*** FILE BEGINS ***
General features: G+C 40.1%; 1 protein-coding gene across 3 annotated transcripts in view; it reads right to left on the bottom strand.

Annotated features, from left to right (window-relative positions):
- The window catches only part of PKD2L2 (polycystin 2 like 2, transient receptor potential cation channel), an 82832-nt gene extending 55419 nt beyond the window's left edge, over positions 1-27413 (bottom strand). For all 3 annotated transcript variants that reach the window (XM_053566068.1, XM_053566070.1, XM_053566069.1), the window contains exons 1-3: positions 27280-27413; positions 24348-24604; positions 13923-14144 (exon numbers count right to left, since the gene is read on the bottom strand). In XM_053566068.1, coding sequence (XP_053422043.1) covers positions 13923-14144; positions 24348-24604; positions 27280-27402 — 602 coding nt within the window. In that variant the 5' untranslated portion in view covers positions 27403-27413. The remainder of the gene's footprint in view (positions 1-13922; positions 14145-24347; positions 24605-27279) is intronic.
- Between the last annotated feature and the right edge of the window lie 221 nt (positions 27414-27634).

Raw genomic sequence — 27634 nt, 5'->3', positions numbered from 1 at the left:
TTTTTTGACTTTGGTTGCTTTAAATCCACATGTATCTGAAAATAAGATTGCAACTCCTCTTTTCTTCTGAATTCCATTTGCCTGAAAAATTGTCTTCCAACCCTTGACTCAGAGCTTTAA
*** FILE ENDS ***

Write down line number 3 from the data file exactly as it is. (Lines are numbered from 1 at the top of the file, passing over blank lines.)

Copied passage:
- The window catches only part of PKD2L2 (polycystin 2 like 2, transient receptor potential cation channel), an 82832-nt gene extending 55419 nt beyond the window's left edge, over positions 1-27413 (bottom strand). For all 3 annotated transcript variants that reach the window (XM_053566068.1, XM_053566070.1, XM_053566069.1), the window contains exons 1-3: positions 27280-27413; positions 24348-24604; positions 13923-14144 (exon numbers count right to left, since the gene is read on the bottom strand). In XM_053566068.1, coding sequence (XP_053422043.1) covers positions 13923-14144; positions 24348-24604; positions 27280-27402 — 602 coding nt within the window. In that variant the 5' untranslated portion in view covers positions 27403-27413. The remainder of the gene's footprint in view (positions 1-13922; positions 14145-24347; positions 24605-27279) is intronic.